THEME: Spring 2010 From Vision to Action Roundtable Report
FOCUS: Translating Innovation into Reality - part #1
Monday morning: May 3, 2010
If we seek to translate innovation into a profitable reality, then we need to examine what is happening within our organizations on a deeper level.
First, every day the sales force within your company is focused on serving your existing customer base. Furthermore, your supply chain is focused on supporting your sales force and delivering your product or service in a timely manner. In essence, the majority of your day to day operations is attempting to be an efficient, cash generating business.
However, every day your organization runs into a problem, namely your customer. While most businesses are focused on their current customers within their current markets, they, at times, forget that each customer enters into a relationship with the company to fulfill an existing need. The goal of many executives is to change employee behaviors related to production and service delivery so as to meet this specific customer need. This may translate into the development of better skills, structure, goals, and systems in order to improve how to serve existing customers within existing markets.
And here is where the problem surfaces. Customers change over time. The need they have today as a customer may or may not be the need they have tomorrow or the next day. The key is for the company to meet the customer’s existing needs as well as their new needs. But, most cash generating parts of the business are not focused on meeting new needs. Their systems are only focused on fulfilling existing needs.
Therefore, companies invest in research and development divisions. Here, they try to figure out what are the customers current needs and what will be their new or emerging needs. These divisions are also looking into how to serve new customers in new markets. In essence, these divisions are attempting to position their organizations for future business.
With one level of the company focused on cash generation and another level focused on generating a sustainable future, we come to the most complex level of any company, namely how to prepare the organization for the market of tomorrow. At this level, we are on-boarding the next generation of high growth opportunities that are coming from the R&D pipeline. By commercializing the innovations and innovative systems generated from the R&D level of the company, we hope to position the company for future cash generating business.
However, we do run in to one simple but difficult hurdle when we do this, namely how to close the gap between the current competitive strengths and tomorrow’s competitive requirements. When confronted with cash generation, R&D, and ramping up new ideas, the first two will always take precedence over the last one. Therefore, the major question before executives this spring is how to build new core competencies into the company when it is so focused cash generation and R&D?
This week, remind your team that there are three levels to every successful company and each one is different and challenging to manage.
Have a good week,
P.S. I recently found some very good articles in the May 2010 issue of the Harvard Business Review. I enjoyed the very short article by Jocelyn R. Davis and Tom Atkinson called “Need Speed? Slow Down” about the differences between strategically fast companies and strategically slow companies. It is delightful to find an article that shows how firms that slowed down to speed up improved their top and bottom lines, “averaging 40% higher sales and 52% higher operating profits over a three year period.” I have been advocating for people to differentiate between operational speed and strategic speed for quite some time. Nice to see a study that proves it.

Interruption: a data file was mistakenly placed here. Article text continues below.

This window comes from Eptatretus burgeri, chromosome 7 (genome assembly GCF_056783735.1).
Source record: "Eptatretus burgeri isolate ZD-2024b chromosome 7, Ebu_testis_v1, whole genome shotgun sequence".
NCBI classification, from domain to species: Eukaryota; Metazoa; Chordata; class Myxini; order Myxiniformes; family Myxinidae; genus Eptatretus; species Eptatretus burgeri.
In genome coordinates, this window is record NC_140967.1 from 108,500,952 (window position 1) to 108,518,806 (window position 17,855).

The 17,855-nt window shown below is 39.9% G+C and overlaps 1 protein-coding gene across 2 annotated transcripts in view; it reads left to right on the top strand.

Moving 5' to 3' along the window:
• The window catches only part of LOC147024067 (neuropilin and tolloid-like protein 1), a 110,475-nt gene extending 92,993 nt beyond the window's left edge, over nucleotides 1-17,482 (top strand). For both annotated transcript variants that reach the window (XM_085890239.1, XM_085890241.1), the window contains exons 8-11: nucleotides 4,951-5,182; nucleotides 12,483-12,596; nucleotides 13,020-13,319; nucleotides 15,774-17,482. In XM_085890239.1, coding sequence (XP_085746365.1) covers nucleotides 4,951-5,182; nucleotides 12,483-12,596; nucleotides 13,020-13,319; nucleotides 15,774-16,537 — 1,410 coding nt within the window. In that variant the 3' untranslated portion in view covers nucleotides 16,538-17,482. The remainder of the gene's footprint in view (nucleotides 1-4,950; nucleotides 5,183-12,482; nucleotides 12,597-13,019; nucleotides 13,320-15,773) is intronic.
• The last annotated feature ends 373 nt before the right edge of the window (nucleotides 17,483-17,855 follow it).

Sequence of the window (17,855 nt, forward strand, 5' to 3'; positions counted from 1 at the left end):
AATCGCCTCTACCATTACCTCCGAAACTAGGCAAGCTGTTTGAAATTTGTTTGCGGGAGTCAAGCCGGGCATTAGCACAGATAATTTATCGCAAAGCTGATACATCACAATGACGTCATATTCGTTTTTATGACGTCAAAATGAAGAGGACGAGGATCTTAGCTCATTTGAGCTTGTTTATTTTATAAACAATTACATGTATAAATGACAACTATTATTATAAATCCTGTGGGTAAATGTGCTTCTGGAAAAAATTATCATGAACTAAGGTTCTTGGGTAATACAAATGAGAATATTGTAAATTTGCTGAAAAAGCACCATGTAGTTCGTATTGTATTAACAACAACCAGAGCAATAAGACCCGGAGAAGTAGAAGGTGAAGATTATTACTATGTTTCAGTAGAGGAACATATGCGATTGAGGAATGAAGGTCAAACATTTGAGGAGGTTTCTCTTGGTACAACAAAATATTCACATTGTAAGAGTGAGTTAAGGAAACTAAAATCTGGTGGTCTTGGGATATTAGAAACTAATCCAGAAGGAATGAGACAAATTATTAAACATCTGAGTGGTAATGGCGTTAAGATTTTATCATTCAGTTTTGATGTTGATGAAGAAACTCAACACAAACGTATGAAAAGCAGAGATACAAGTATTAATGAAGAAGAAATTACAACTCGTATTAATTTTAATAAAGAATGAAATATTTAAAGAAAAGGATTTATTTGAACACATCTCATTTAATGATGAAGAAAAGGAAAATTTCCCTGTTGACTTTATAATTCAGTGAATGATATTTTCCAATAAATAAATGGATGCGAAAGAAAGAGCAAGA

Next, in the same issue, I enjoyed Rosabeth Moss Kanter’s short column called “Block-by-Blockbuster Innovation” which points out that “blockbuster products don’t spring to life or work in the marketplace without incremental change.” Delightfully thought-provoking and a good place to start a discussion on change with a senior team.
I was very happy to see an article in this issue called “How to Keep Your Top Talent” by Jean Martin and Conrad Schmidt. As they explain, “One-quarter of the highest-potential people in your company intend to jump ship within the year.” We explored this topic at the Spring 2010 From Vision to Action Executive Roundtable and it is great to see an article on this topic. These authors explain that one should not assume that high potential people are engaged and not to mistake current high performance for future potential. They also advocate for not delegating down talent development to line managers. Given the current economy and the need to retain top talent, this is one article I would put on the spring reading list.
Finally, I was pleased to see another article by Tamara J. Erickson in this issue called “The Leaders We Need Now.” Here, she focuses on how Generation X will produce executives who will “bring a distinctive sense of realism to the modern corporation.” I liked how this article explained how Xers view Boomers and how Xers currently view their place in corporate life. For those who are managing and/or coaching Xers, this will be an article that could provide some interesting perspective. For those who want to retain excellent Gen Xers managers, then this is a must for spring reading.
As always, if you discover something good in your adventures and travels, please do not hesitate to share it with me. Thanks and Happy Reading!
Geery Howe, M.A.Consultant, Executive Coach, Trainer inLeadership, Strategic Planning and Organizational ChangeMorning Star Associates319 - 643 - 2257